Posted by Bryan Stanwood on September 24, 2019
Innovation has become so important to the insurance industry that rating agency AM Best will soon begin evaluating insurers’ innovation abilities. Exactly how that evaluation will work is still being determined, and if you’d like to voice your opinion on how it should work, you still have a little time.
AM Best continues to revise its innovation scoring criteria
In March, AM Best published a draft document covering proposed innovation scoring criteria and asked insurers and other interested parties to comment.
AM Best used that feedback to revise the draft criteria and to create a new draft of Best’s Credit Rating Methodology that addresses how innovation will be incorporated into credit ratings. Now, the agency is asking for comments on both documents. You can read them here.
You have until October 31, 2019 to submit your comments to firstname.lastname@example.org.
Note that when AM Best implements the innovation scoring criteria, it will publish each comment received along with the name of the commenter. If you don’t want your name published, you can request anonymity when you submit your comment.
AM Best does not expect its new innovation score to affect ratings.
Background on AM Best’s innovation score
Today, AM Best creates a business profile for each insurer as part of its “Rating Rationale.” The profile is based on eight components or building blocks, as AM Best calls them:
- Market position.
- Degree of competition.
- Distribution channels.
- Pricing sophistication and data quality.
- Management quality.
- Product/geographic concentration.
- Product risk.
- Regulatory, event, market and country risks.
Innovation will soon join this list as the ninth building block and is intended to measure the relationship between an insurer’s innovation efforts and its financial strength.
“Innovation can be one of many leading indicators of the financial strength of an insurer,” said Edin Imsirovic, a senior financial analyst with AM Best. The agency has long been indirectly assessing innovation through the other subcomponents of the business profile, he said. “Now, we’re trying to explicitly highlight innovation, create a framework for assessing it and share that with the industry to get comments and make the framework better.”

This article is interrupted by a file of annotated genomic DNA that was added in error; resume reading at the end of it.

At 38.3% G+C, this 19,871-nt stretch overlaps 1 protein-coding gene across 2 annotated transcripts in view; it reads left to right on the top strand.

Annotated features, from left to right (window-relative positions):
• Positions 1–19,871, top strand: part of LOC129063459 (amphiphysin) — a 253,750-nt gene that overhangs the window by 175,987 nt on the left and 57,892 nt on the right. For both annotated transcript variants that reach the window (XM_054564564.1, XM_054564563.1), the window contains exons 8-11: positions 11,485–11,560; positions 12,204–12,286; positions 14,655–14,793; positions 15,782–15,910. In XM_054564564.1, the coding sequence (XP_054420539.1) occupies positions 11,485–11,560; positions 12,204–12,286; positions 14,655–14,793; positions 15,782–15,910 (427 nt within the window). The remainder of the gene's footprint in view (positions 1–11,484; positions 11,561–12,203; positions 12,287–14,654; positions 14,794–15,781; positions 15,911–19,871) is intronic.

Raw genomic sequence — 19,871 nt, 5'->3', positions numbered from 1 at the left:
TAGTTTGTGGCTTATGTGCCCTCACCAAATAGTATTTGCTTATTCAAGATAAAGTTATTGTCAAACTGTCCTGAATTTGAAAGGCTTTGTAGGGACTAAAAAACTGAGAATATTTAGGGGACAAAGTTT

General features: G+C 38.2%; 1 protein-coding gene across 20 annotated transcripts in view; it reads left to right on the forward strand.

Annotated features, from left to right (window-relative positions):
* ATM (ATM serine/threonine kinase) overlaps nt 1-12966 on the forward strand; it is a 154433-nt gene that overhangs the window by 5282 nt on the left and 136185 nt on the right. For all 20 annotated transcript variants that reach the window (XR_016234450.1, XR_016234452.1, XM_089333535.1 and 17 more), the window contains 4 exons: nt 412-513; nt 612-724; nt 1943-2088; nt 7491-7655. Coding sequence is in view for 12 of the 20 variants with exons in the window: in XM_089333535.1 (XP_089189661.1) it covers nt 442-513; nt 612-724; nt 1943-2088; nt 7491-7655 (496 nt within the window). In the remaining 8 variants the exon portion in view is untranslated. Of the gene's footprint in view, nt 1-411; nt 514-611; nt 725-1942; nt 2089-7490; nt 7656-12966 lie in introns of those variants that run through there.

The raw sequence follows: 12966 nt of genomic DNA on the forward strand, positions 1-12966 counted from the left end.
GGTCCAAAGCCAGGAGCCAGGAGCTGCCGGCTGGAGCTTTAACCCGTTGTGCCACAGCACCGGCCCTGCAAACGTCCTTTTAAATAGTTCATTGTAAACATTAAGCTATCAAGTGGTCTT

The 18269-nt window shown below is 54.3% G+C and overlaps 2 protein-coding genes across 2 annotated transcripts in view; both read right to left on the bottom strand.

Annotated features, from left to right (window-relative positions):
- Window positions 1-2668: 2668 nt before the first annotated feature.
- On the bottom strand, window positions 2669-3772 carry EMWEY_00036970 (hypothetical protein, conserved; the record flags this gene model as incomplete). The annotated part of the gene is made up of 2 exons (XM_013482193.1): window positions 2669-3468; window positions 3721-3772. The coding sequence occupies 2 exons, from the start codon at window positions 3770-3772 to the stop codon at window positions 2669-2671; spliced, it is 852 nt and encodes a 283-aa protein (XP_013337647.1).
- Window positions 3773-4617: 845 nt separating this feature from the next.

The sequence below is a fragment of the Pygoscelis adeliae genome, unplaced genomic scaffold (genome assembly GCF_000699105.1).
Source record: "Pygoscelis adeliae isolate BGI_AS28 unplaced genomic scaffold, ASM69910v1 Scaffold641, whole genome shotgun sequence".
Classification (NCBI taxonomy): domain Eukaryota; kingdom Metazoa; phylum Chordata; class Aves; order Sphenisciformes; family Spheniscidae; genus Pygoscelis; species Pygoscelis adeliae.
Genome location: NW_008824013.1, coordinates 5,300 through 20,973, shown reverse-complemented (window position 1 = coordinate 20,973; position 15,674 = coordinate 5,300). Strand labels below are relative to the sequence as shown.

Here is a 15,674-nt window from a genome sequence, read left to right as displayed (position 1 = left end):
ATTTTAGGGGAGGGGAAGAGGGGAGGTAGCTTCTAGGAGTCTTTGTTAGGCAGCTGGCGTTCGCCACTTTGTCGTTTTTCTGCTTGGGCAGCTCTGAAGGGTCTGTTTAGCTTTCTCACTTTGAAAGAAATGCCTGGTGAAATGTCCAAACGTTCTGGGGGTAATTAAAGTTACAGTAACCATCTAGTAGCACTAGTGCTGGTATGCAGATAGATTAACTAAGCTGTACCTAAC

How the innovation scoring is expected to work
AM Best plans to first assign an insurer an innovation score based on how innovative it is compared to all other insurers.
“We cover from very small companies to the largest ones,” said Clare Finnegan, a senior economist at AM Best. “We’re looking to see is an insurer innovative or not? On the scale of the whole industry, where does the company fall?”
Then, the agency will look at an insurer’s specific circumstances, such as competitors and lines of business. AM Best believes innovation will become more important to insurers over time, but these other factors also matter.
Compared to the entire industry, an insurer could be only modestly innovative but, compared to its competitors, the insurer could be highly innovative and, as a result, have a competitive advantage. Companies in certain lines of business may have more need for innovation based on the space the company is operating in.
“We say, the insurer got this score in terms of all insurers but the individual position — which could be positive, neutral or negative — is what goes into the business profile,” said Finnegan.
The potential impact of the AM Best innovation scoring process
AM Best does not expect innovation scores to change ratings because, as Imsirovic mentioned, the agency has been evaluating innovation in other ways for so long.
Based on feedback it received in the first round of comments, AM Best has made changes and clarifications to its draft innovation scoring process. For example, it will now not publish the innovation score as it had originally planned, though it may change that decision in the future.
Finnegan added that AM Best is eager to get comments from insurers in Washington state on both the new draft of the innovation scoring criteria and the draft credit rating methodology. To learn more about both, click here.
To watch a video summarizing the commenting process, click here.
Bryan Stanwood, CPCU, ARM, AIDA is WSRB’s Vice President and COO. He has 30 years of property and casualty insurance experience and extensive expertise in managing high-performing insurance sales and underwriting departments.